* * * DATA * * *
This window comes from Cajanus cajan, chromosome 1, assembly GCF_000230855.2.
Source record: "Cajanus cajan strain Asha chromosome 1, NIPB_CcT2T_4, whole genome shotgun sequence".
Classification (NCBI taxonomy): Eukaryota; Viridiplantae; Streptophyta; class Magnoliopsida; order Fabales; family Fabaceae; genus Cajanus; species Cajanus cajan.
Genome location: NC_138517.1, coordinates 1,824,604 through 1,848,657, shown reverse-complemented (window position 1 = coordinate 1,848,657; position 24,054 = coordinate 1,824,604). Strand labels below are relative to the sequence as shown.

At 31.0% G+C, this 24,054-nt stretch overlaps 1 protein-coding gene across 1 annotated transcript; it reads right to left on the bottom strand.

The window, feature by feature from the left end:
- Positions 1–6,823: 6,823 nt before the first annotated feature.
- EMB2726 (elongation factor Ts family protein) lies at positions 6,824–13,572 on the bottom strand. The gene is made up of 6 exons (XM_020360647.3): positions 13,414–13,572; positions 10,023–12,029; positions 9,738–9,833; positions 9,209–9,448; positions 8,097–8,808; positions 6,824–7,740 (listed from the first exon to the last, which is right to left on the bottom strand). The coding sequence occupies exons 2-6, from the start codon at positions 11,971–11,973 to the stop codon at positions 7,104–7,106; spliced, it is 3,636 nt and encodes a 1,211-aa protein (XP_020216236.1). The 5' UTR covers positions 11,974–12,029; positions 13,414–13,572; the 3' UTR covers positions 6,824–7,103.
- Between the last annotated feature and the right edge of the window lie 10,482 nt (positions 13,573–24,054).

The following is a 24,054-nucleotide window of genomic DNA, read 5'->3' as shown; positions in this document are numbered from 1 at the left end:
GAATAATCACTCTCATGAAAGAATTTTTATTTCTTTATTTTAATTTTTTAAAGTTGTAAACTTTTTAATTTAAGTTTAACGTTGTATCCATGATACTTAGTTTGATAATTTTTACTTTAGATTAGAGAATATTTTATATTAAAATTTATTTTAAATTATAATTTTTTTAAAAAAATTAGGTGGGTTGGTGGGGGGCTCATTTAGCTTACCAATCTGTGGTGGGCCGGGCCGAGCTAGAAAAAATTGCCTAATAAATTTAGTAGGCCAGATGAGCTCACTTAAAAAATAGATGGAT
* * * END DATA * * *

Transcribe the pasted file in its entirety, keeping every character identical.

This window comes from Cajanus cajan, chromosome 1, assembly GCF_000230855.2.
Source record: "Cajanus cajan strain Asha chromosome 1, NIPB_CcT2T_4, whole genome shotgun sequence".
Classification (NCBI taxonomy): Eukaryota; Viridiplantae; Streptophyta; class Magnoliopsida; order Fabales; family Fabaceae; genus Cajanus; species Cajanus cajan.
Genome location: NC_138517.1, coordinates 1,824,604 through 1,848,657, shown reverse-complemented (window position 1 = coordinate 1,848,657; position 24,054 = coordinate 1,824,604). Strand labels below are relative to the sequence as shown.

At 31.0% G+C, this 24,054-nt stretch overlaps 1 protein-coding gene across 1 annotated transcript; it reads right to left on the bottom strand.

The window, feature by feature from the left end:
- Positions 1–6,823: 6,823 nt before the first annotated feature.
- EMB2726 (elongation factor Ts family protein) lies at positions 6,824–13,572 on the bottom strand. The gene is made up of 6 exons (XM_020360647.3): positions 13,414–13,572; positions 10,023–12,029; positions 9,738–9,833; positions 9,209–9,448; positions 8,097–8,808; positions 6,824–7,740 (listed from the first exon to the last, which is right to left on the bottom strand). The coding sequence occupies exons 2-6, from the start codon at positions 11,971–11,973 to the stop codon at positions 7,104–7,106; spliced, it is 3,636 nt and encodes a 1,211-aa protein (XP_020216236.1). The 5' UTR covers positions 11,974–12,029; positions 13,414–13,572; the 3' UTR covers positions 6,824–7,103.
- Between the last annotated feature and the right edge of the window lie 10,482 nt (positions 13,573–24,054).

The following is a 24,054-nucleotide window of genomic DNA, read 5'->3' as shown; positions in this document are numbered from 1 at the left end:
GAATAATCACTCTCATGAAAGAATTTTTATTTCTTTATTTTAATTTTTTAAAGTTGTAAACTTTTTAATTTAAGTTTAACGTTGTATCCATGATACTTAGTTTGATAATTTTTACTTTAGATTAGAGAATATTTTATATTAAAATTTATTTTAAATTATAATTTTTTTAAAAAAATTAGGTGGGTTGGTGGGGGGCTCATTTAGCTTACCAATCTGTGGTGGGCCGGGCCGAGCTAGAAAAAATTGCCTAATAAATTTAGTAGGCCAGATGAGCTCACTTAAAAAATAGATGGAT